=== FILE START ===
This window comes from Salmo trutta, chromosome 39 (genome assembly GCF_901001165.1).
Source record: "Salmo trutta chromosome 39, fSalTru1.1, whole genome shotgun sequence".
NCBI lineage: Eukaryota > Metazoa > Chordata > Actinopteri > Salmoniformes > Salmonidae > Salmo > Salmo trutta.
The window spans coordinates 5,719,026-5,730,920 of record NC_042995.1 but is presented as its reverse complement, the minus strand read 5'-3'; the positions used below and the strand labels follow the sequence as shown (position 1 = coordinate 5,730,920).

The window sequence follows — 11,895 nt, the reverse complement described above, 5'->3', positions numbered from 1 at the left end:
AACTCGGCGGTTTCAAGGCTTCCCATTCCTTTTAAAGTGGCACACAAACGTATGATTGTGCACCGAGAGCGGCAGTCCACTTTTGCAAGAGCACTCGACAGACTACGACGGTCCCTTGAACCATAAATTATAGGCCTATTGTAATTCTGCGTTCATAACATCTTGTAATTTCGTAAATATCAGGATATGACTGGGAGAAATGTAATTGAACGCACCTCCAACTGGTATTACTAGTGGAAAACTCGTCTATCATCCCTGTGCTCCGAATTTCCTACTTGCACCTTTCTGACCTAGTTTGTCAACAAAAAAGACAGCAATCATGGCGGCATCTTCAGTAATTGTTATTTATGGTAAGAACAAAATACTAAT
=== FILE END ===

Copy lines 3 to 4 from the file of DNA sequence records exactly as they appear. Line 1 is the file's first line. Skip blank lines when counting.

NCBI lineage: Eukaryota > Metazoa > Chordata > Actinopteri > Salmoniformes > Salmonidae > Salmo > Salmo trutta.
The window spans coordinates 5,719,026-5,730,920 of record NC_042995.1 but is presented as its reverse complement, the minus strand read 5'-3'; the positions used below and the strand labels follow the sequence as shown (position 1 = coordinate 5,730,920).